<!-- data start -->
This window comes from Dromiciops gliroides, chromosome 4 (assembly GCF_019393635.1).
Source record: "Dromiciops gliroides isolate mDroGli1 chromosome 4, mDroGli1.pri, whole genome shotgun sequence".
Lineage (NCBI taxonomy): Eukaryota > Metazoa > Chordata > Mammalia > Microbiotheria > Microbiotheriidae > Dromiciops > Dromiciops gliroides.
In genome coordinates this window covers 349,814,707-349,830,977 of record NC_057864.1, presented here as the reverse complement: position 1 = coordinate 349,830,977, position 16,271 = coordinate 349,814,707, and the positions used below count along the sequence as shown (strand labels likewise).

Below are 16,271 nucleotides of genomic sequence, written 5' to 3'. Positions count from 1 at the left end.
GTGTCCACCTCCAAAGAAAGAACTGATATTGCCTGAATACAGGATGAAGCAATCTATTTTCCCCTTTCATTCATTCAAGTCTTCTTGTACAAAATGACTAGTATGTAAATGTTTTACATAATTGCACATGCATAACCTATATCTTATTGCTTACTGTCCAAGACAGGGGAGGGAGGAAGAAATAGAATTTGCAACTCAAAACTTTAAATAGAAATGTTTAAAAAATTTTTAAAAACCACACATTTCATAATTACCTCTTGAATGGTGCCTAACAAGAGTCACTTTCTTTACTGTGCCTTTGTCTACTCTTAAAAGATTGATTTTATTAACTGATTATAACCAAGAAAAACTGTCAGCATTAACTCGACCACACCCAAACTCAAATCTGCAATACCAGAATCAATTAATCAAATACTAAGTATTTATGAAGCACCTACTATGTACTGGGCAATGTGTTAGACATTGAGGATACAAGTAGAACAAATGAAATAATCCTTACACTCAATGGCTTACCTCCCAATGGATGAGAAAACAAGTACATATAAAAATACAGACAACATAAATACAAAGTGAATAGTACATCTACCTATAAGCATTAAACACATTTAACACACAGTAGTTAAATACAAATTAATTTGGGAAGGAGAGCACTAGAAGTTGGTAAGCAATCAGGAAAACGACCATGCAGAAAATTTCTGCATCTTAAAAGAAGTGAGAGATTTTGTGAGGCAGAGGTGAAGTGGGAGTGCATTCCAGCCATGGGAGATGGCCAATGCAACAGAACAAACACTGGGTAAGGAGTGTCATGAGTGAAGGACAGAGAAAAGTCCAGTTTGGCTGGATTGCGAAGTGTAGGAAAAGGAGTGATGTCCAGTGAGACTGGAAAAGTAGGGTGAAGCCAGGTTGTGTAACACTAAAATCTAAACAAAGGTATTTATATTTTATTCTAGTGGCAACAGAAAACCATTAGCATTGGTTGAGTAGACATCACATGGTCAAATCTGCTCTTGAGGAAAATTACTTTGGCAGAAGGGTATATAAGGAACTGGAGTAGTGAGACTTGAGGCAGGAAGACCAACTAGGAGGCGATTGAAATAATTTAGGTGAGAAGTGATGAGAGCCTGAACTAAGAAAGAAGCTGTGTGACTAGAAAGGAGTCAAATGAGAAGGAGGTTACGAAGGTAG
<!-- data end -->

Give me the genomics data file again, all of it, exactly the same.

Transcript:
This window comes from Dromiciops gliroides, chromosome 4 (assembly GCF_019393635.1).
Source record: "Dromiciops gliroides isolate mDroGli1 chromosome 4, mDroGli1.pri, whole genome shotgun sequence".
Lineage (NCBI taxonomy): Eukaryota > Metazoa > Chordata > Mammalia > Microbiotheria > Microbiotheriidae > Dromiciops > Dromiciops gliroides.
In genome coordinates this window covers 349,814,707-349,830,977 of record NC_057864.1, presented here as the reverse complement: position 1 = coordinate 349,830,977, position 16,271 = coordinate 349,814,707, and the positions used below count along the sequence as shown (strand labels likewise).

Below are 16,271 nucleotides of genomic sequence, written 5' to 3'. Positions count from 1 at the left end.
GTGTCCACCTCCAAAGAAAGAACTGATATTGCCTGAATACAGGATGAAGCAATCTATTTTCCCCTTTCATTCATTCAAGTCTTCTTGTACAAAATGACTAGTATGTAAATGTTTTACATAATTGCACATGCATAACCTATATCTTATTGCTTACTGTCCAAGACAGGGGAGGGAGGAAGAAATAGAATTTGCAACTCAAAACTTTAAATAGAAATGTTTAAAAAATTTTTAAAAACCACACATTTCATAATTACCTCTTGAATGGTGCCTAACAAGAGTCACTTTCTTTACTGTGCCTTTGTCTACTCTTAAAAGATTGATTTTATTAACTGATTATAACCAAGAAAAACTGTCAGCATTAACTCGACCACACCCAAACTCAAATCTGCAATACCAGAATCAATTAATCAAATACTAAGTATTTATGAAGCACCTACTATGTACTGGGCAATGTGTTAGACATTGAGGATACAAGTAGAACAAATGAAATAATCCTTACACTCAATGGCTTACCTCCCAATGGATGAGAAAACAAGTACATATAAAAATACAGACAACATAAATACAAAGTGAATAGTACATCTACCTATAAGCATTAAACACATTTAACACACAGTAGTTAAATACAAATTAATTTGGGAAGGAGAGCACTAGAAGTTGGTAAGCAATCAGGAAAACGACCATGCAGAAAATTTCTGCATCTTAAAAGAAGTGAGAGATTTTGTGAGGCAGAGGTGAAGTGGGAGTGCATTCCAGCCATGGGAGATGGCCAATGCAACAGAACAAACACTGGGTAAGGAGTGTCATGAGTGAAGGACAGAGAAAAGTCCAGTTTGGCTGGATTGCGAAGTGTAGGAAAAGGAGTGATGTCCAGTGAGACTGGAAAAGTAGGGTGAAGCCAGGTTGTGTAACACTAAAATCTAAACAAAGGTATTTATATTTTATTCTAGTGGCAACAGAAAACCATTAGCATTGGTTGAGTAGACATCACATGGTCAAATCTGCTCTTGAGGAAAATTACTTTGGCAGAAGGGTATATAAGGAACTGGAGTAGTGAGACTTGAGGCAGGAAGACCAACTAGGAGGCGATTGAAATAATTTAGGTGAGAAGTGATGAGAGCCTGAACTAAGAAAGAAGCTGTGTGACTAGAAAGGAGTCAAATGAGAAGGAGGTTACGAAGGTAG